Foremost Pals historian BILL TURNER recounts the story of the Pal who won the VC, the nation's top honour for gallantry.
SECOND Lieutenant Basil Horsfall was born on 4 October 1887, the youngest son of Mr W F Horsfall, of Colombo, Ceylon (now Sri Lanka).
He was educated in England and returned to Colombo to work as an accountant.
In July 1916 he left Ceylon for England and was gazetted in the 1st Battalion East Lancashire Regiment on 19 December 1916.
Basil was wounded in May 1917 and was transferred to the 11th Battalion (the Pals) on 24 October 1917.
On Thursday 21 March 1918 the Germans launched a massive attack on the British positions on the Western Front. The attack caught the British by surprise and the Germans quickly broke through the front line.
The 31st Division, of which the Pals were a part, was ordered to move forward to halt the German advance.
On 27 March the Pals came under a very heavy attack as the Germans attempted to capture the village of Ayette, south of Arras. The Germans stormed the Pals' positions again and again, with each side suffering heavy casualties.
2/Lt Horsfall was in command of the centre company which held the ridge along which ran the road from Ablainzeville to Moyenneville. It was the key to the battalion's defence. During the attacks 2/Lt Horsfall's forward sections were driven back and he himself was wounded in the head.
In spite of his wound, he reorganised the remainder of his men and attacked and regained his original positions.
Two of his three officers were killed and the other wounded at this time. Because of this he refused, in spite of his severe head wound, to go to a dressing station.
Again and again he and his men withdrew because of heavy shellfire and again and again he ordered a counter-attack which regained the positions.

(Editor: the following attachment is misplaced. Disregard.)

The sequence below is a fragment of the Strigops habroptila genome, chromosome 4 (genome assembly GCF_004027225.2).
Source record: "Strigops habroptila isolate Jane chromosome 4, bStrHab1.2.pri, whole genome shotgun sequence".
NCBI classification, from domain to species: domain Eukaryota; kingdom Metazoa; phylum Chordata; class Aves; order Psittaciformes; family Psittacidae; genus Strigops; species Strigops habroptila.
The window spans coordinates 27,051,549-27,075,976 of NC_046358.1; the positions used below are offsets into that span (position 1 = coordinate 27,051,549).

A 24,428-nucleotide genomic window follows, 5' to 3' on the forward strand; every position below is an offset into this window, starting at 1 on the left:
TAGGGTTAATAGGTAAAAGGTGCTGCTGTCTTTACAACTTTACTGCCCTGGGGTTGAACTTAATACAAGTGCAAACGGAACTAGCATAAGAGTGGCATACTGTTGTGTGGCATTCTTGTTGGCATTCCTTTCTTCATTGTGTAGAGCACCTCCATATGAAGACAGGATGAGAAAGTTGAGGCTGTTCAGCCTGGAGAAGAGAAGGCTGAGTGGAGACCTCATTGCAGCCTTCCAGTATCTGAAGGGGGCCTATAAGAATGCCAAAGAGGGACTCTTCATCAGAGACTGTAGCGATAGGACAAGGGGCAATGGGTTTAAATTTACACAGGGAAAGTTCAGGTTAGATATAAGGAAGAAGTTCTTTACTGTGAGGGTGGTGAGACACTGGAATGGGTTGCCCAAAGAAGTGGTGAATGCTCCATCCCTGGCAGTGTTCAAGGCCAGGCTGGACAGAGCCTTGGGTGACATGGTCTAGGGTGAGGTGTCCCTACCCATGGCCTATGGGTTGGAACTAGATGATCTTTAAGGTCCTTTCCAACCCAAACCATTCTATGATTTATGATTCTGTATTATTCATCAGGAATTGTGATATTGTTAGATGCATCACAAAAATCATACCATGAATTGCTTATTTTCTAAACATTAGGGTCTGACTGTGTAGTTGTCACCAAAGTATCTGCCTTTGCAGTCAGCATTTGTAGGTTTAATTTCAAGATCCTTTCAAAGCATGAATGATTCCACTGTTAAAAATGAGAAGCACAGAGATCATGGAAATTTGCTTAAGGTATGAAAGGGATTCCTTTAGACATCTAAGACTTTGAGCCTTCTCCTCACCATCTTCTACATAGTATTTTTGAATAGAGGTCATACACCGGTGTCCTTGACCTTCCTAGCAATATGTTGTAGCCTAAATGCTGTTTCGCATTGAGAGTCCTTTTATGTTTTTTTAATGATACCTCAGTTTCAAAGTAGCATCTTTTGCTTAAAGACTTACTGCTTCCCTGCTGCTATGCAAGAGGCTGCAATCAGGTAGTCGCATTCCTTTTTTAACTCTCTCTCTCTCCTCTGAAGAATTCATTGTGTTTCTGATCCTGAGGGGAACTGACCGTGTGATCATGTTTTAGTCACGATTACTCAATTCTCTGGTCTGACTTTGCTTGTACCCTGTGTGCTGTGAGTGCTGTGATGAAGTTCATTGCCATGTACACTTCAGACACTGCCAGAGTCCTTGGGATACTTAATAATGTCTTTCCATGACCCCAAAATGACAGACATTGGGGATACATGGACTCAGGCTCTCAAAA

Lt/Col Rickman ordered the battalion to retire "in good order'' to Adinfer Wood, just north of Ayette.
When 2/Lt Horsfield received the order he was the last to leave the company positions. Although exhausted, he said he could have held on if necessary.
The citation in the London Gazette, dated 23 May 1918, for the award of the Victoria Cross, stated it was "for the most conspicuous bravery and devotion to duty''.
The citation ended: "His conduct was a most splendid example to his men and he showed throughout the utmost disregard for danger. This very gallant officer was killed when returning to the positions in the rear.''
In 1985 ex-Private Arthur Cheetham described a little of what happened.
He said: "The order to retire came. Before we set off, 2/Lt Horsfall shouted 'every man for himself'. Terrible words but a terrible situation to be in.
"2/Lt Horsfall was on my left as we started to cross an old airfield but 20 yards after we started he simply wasn't there. Our company lost about 25 men crossing that airfield. There were five of us in my party and two didn't make it. Of all the time I spent in France that was a day I will never forget.''
Mr Cheetham died in 1989. In 1987 he had his first ever X-ray. Unknown to him there was a bullet lodged in his chest. It was decided to leave it where it had been for almost 70 years.
The price paid by the Pals for their heroic resistance in halting the German advance was a total of 343 officers and men killed, wounded and missing. Eight others died later of their wounds. Sixty six, including 2/Lt Horsfall, have no known grave. They are commemorated on the Arras Memorial.
In a tribute to their courage, the battalion received, in addition to 2/Lt Horsfall's Victoria Cross, two Distinguished Service Orders, one Bar to the DSO (Lt/Col Rickman), seven Military Crosses, three Distinguised Conduct Medals and 14 Military Medals.